Computational chemistry has a variety of applications, from understanding a phenomenon of an experiment, to broader applications such as material science, drug discovery, biocatalysis, and many other fields. The following chapters are focused on using computational chemistry tools to understand the mechanisms of enzymes or organic reactions, and to engineer enzymes that produce novel products. Different methods have been applied to achieve these goals, such as molecular mechanics methods, ab initio molecular dynamics, classical molecular dynamics, quantum mechanics (density functional methods), monte carlo methods and machine learning methods. The first chapter is focused on computational modeling of terpene synthase family, to understand the catalysis process of terpene synthase, and further engineer terpene synthase to produce unnatural products. The second chapter is focused on studying organic reaction mechanisms and catalysis using quantum mechanics and molecular dynamics methods. The third chapter is focused on protein structure prediction of terpene synthase.
Chapter 1. Mechanistic studies and enzyme engineering of terpene synthase Terpene or terpenoid is the largest class of natural product, with more than 80 000 members. All of which derives from the simple five-carbon isoprene unit. The five-carbon unit can be ligated by prenyltransferases to produce C 10 , C 15 , C 20 … linear structures. These linear structures can then be cyclized by terpene synthase (TPS) to produce multi-ring, multi-stereocenter, cyclic structures. This process usually involves multiple highly reactive carbocation intermediates, brings challenges for modeling and identifying productive binding orientation. Terdockin method is applied to study the catalysis mechanism of the diterpene synthase Rv3377c, as well as ent-kaurene synthase BjKS. Results reveal the mechanism for catalysis, which can be further applied to engineer terpene synthase to produce unnatural products. A few engineer efforts listed in the chapter was made to alter the product outcome for BjKS.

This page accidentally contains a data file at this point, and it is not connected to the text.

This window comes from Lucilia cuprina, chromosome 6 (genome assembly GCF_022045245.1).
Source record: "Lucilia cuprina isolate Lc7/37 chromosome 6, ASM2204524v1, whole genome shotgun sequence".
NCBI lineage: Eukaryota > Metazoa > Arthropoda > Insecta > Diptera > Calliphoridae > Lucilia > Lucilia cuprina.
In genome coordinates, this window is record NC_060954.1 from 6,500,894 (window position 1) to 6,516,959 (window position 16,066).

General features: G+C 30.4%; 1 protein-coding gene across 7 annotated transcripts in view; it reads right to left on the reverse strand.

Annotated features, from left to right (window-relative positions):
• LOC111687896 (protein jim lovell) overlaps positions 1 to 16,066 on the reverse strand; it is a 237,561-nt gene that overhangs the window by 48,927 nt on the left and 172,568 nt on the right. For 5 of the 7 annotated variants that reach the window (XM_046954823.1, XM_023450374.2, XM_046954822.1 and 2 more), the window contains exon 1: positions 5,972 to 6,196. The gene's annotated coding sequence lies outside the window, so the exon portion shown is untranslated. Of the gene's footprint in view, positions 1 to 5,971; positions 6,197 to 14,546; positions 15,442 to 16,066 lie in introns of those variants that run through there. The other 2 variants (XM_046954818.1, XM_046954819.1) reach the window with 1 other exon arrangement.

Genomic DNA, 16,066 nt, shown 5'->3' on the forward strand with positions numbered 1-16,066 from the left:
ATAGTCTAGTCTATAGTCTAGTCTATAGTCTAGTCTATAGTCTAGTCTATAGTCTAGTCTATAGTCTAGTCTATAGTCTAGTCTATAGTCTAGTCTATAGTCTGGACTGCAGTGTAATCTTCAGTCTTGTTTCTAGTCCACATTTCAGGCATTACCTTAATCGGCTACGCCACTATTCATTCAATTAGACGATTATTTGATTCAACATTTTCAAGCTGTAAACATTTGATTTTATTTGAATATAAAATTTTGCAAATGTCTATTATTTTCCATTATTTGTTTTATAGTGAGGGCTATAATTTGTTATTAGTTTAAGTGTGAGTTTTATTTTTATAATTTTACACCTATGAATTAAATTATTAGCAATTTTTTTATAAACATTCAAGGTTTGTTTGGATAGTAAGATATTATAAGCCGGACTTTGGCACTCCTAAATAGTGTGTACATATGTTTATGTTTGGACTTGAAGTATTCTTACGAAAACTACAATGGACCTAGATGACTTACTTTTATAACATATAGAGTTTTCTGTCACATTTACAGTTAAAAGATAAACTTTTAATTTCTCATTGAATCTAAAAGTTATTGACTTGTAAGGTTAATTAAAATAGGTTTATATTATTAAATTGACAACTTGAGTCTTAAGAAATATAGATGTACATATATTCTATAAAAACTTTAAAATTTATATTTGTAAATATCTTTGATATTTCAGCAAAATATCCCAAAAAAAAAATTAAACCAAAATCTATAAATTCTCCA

Chapter 2. Quantum mechanics studies of organic reactions In the first section of this chapter, the source of the rate acceleration for carbocation cyclization in a biomimetic supramolecular cage is studied using quantum mechanics methods, molecular dynamics, and QM/MM methods. Previous experimental results indicate that the supramolecular cage increases the nazarov reaction rate by roughly 1 000 000 times. The electrocyclization step is slightly enhanced by the catalyst, suggested by computational modeling. The major contribution, indicated by the QM/MM studies, is the activation of the leaving groups, similar as terpene synthase activate the diphosphate leaving group.
Chapter 3. Protein structure prediction of terpene synthase Terpene cyclases catalyze one of the most complex chemical reactions in biology, converting simple acyclic oligo-isoprenyl diphosphate substrate to complex polycyclic products via carbocation intermediates. Many computational studies were carried out to illuminate the structural-function relationship of terpene cyclases, which generally rely on a crystal structure. However, among 15,000 terpene cyclases sequences, there are only about 30 types of terpene cyclase crystal structures. To fill in this gap, we proposed a comparative modeling approach to generate high resolution models of class I terpene cyclase, which can be further used as a starting point to predict the productive binding mode of the substrate and potentially set stage for the rational engineering of terpene cyclases.